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Fluency Processiong Language Guide

  1. Fluency Processiong Language Guide
    1. Basics
    2. Search defines the Timeframe
      1. Assignment
      2. Aggregate-By
      3. Resulting Table
    3. Summary

Fluency Processing Language (FPL) - River Analytics (Ra) is a programming language designed to analyze and manipulate big data records.

function example()
    search {from="-8h"} sContent("@tags","fpl-example-data")
    let {id, isx5, isprime, odd, even, divisors} = f("@fields")
    aggregate v=values(id) by divisors
    let num_of_ints = listcount(v)

stream demo_table=example()


In teaching Ra, we will focus first on the search and analysis capabilities. This differs only slightly from a database query.

In a database query, there is a SELECT, FROM, WHERE and GROUP BY. In an analytic expression, this is a timeframe (SEARCH), WHERE, ASSIGN, AGGREGATE and BY. Just like in an SQL search, not all the key words have to appear.

A simple analytic expression can compose of just three steps:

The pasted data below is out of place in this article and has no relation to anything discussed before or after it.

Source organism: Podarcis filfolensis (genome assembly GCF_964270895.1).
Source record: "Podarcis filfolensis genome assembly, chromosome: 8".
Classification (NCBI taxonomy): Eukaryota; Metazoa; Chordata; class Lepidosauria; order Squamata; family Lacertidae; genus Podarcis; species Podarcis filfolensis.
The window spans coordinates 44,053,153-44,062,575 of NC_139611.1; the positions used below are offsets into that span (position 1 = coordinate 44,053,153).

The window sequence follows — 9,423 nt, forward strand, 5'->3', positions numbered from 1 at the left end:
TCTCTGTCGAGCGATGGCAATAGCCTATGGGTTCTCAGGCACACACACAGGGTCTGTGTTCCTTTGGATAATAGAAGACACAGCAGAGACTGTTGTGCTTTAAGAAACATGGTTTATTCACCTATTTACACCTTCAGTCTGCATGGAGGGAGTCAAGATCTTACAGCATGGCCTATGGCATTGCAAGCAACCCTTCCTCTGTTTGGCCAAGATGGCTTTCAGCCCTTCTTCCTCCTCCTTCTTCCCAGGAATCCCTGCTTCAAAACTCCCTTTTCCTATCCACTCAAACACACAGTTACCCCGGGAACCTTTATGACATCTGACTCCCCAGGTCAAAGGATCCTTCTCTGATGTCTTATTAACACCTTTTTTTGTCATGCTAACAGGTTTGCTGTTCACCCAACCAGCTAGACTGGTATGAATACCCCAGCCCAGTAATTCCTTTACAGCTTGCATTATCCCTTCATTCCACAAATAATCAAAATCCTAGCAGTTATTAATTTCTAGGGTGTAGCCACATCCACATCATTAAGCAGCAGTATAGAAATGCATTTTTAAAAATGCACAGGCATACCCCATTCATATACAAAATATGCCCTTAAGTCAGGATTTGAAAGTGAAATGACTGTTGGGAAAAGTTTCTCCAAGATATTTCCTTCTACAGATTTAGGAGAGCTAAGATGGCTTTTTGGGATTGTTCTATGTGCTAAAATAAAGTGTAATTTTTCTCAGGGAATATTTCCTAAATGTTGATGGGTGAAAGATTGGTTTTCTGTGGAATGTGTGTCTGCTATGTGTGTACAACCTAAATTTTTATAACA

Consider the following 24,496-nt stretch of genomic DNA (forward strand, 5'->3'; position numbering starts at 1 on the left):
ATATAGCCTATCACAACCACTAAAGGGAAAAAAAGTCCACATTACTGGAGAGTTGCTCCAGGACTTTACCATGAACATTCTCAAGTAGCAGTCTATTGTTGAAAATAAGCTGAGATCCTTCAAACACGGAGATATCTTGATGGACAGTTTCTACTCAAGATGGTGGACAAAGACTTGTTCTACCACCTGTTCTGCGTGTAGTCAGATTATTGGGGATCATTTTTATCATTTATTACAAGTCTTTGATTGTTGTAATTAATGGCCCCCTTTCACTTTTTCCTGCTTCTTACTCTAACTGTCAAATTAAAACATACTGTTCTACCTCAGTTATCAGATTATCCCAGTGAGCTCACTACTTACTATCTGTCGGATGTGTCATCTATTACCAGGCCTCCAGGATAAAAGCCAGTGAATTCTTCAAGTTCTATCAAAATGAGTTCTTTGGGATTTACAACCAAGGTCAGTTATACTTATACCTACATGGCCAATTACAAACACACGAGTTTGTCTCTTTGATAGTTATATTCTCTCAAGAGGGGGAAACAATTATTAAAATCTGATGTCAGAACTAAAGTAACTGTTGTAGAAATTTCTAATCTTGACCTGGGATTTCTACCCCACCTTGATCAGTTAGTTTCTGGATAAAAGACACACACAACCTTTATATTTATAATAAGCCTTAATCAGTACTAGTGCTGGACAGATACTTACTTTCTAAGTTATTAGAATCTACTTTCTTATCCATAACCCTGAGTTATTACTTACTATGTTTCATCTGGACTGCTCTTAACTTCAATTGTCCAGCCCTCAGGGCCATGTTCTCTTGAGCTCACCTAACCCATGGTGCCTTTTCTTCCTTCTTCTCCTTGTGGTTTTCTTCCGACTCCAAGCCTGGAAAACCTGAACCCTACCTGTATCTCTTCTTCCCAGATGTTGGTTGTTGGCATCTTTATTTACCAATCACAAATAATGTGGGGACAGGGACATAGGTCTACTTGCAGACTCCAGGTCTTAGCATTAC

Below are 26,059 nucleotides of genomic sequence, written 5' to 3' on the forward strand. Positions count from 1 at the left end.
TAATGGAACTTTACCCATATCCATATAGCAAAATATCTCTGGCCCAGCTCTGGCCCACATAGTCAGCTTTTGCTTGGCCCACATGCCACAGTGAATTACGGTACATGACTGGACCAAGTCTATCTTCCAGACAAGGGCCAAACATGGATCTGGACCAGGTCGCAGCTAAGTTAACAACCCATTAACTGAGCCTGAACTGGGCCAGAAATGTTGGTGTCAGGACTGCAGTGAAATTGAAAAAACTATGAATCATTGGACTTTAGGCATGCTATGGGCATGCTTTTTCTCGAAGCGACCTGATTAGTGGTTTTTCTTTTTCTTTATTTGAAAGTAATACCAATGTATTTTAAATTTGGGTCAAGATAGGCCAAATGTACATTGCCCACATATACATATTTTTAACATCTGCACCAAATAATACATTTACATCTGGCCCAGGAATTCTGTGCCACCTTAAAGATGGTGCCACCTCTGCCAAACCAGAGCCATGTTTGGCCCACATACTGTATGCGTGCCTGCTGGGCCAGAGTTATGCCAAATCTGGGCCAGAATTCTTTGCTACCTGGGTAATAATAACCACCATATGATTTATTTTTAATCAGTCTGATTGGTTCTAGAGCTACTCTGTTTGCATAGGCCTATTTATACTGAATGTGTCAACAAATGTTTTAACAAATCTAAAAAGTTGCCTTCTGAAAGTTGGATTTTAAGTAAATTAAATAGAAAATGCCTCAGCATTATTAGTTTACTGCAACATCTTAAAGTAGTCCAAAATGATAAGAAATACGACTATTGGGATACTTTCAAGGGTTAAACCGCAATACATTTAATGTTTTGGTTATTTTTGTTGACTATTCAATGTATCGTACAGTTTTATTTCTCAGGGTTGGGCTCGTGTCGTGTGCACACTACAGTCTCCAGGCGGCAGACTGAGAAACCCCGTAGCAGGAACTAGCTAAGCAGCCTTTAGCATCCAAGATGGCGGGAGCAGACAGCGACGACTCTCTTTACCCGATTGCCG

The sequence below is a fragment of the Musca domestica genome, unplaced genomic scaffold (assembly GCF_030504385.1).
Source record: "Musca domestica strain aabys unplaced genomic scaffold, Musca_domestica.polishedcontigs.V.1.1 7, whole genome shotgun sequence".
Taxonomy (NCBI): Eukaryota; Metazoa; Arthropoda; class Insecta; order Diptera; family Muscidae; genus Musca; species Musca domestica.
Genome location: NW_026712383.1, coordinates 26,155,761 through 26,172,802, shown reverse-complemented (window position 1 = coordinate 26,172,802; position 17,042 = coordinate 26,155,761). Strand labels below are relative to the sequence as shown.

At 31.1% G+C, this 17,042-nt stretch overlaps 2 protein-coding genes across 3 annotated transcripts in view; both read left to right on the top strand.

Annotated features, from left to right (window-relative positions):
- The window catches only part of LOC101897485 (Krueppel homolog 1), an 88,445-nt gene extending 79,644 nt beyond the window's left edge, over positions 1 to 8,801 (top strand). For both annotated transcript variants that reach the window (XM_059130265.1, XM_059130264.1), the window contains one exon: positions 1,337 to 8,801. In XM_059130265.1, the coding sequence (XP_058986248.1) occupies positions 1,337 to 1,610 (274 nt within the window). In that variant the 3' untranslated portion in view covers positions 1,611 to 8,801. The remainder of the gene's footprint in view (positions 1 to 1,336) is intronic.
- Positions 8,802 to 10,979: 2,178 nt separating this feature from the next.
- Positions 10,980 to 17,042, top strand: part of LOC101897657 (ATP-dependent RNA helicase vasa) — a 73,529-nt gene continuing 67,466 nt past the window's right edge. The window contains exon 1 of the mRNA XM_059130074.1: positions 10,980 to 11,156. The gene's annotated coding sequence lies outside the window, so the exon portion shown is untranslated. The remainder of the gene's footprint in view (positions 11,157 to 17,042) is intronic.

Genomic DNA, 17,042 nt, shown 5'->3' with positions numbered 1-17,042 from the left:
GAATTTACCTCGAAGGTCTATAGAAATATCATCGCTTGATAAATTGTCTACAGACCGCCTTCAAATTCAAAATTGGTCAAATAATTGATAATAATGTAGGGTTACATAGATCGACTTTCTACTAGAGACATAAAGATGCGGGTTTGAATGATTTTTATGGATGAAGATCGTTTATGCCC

Assignment of variables (columns)

For example, this is a search for the last seven (7) days where we count the number of events for each source.

Timeframe: The ‘search’ command determines the range and source of the search. When no source is given, the source is the main event table by default.

Assignment: We then assign the variable ‘source’ to the field @source by using the field function (f).

Aggregation: An aggregation is a function of the dataset for the provided timeframe. This function is simply count(). The variable ‘total’

search { from="-7d<d", to=">d" }
assign source=f("@source")
aggregate total=count() by source

The output of an expression is one or more tables. And these tables are what generate a visualization.

The rest of this introduction will walk through this example and explain the wording or the language. A language’s wording is purposely chosen to allow the programmer to understand how the system will progress the code.

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Search defines the Timeframe